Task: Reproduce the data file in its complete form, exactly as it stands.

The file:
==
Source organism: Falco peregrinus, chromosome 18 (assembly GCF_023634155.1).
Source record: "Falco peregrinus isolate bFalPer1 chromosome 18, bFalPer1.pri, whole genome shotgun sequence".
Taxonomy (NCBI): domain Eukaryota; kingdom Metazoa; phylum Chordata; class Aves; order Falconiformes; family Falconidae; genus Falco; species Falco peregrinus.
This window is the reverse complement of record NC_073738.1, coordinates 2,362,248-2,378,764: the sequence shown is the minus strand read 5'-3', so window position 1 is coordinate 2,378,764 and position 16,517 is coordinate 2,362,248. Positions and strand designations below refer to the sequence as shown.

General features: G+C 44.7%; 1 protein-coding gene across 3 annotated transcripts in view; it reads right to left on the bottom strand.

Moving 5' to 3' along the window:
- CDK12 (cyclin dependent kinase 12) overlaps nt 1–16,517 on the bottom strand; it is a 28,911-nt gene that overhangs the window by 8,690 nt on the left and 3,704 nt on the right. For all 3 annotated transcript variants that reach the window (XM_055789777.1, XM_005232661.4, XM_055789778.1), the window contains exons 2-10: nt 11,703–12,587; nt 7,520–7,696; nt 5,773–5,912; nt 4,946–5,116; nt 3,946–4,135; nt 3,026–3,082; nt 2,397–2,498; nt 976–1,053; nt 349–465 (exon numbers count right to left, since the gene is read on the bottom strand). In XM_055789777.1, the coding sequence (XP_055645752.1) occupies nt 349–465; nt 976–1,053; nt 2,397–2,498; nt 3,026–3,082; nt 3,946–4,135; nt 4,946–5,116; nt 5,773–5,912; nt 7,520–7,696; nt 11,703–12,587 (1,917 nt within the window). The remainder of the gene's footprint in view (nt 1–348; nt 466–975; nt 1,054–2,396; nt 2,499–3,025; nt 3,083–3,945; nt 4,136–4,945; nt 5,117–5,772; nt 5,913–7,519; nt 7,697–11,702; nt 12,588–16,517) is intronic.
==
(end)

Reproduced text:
Source organism: Falco peregrinus, chromosome 18 (assembly GCF_023634155.1).
Source record: "Falco peregrinus isolate bFalPer1 chromosome 18, bFalPer1.pri, whole genome shotgun sequence".
Taxonomy (NCBI): domain Eukaryota; kingdom Metazoa; phylum Chordata; class Aves; order Falconiformes; family Falconidae; genus Falco; species Falco peregrinus.
This window is the reverse complement of record NC_073738.1, coordinates 2,362,248-2,378,764: the sequence shown is the minus strand read 5'-3', so window position 1 is coordinate 2,378,764 and position 16,517 is coordinate 2,362,248. Positions and strand designations below refer to the sequence as shown.

General features: G+C 44.7%; 1 protein-coding gene across 3 annotated transcripts in view; it reads right to left on the bottom strand.

Moving 5' to 3' along the window:
- CDK12 (cyclin dependent kinase 12) overlaps nt 1–16,517 on the bottom strand; it is a 28,911-nt gene that overhangs the window by 8,690 nt on the left and 3,704 nt on the right. For all 3 annotated transcript variants that reach the window (XM_055789777.1, XM_005232661.4, XM_055789778.1), the window contains exons 2-10: nt 11,703–12,587; nt 7,520–7,696; nt 5,773–5,912; nt 4,946–5,116; nt 3,946–4,135; nt 3,026–3,082; nt 2,397–2,498; nt 976–1,053; nt 349–465 (exon numbers count right to left, since the gene is read on the bottom strand). In XM_055789777.1, the coding sequence (XP_055645752.1) occupies nt 349–465; nt 976–1,053; nt 2,397–2,498; nt 3,026–3,082; nt 3,946–4,135; nt 4,946–5,116; nt 5,773–5,912; nt 7,520–7,696; nt 11,703–12,587 (1,917 nt within the window). The remainder of the gene's footprint in view (nt 1–348; nt 466–975; nt 1,054–2,396; nt 2,499–3,025; nt 3,083–3,945; nt 4,136–4,945; nt 5,117–5,772; nt 5,913–7,519; nt 7,697–11,702; nt 12,588–16,517) is intronic.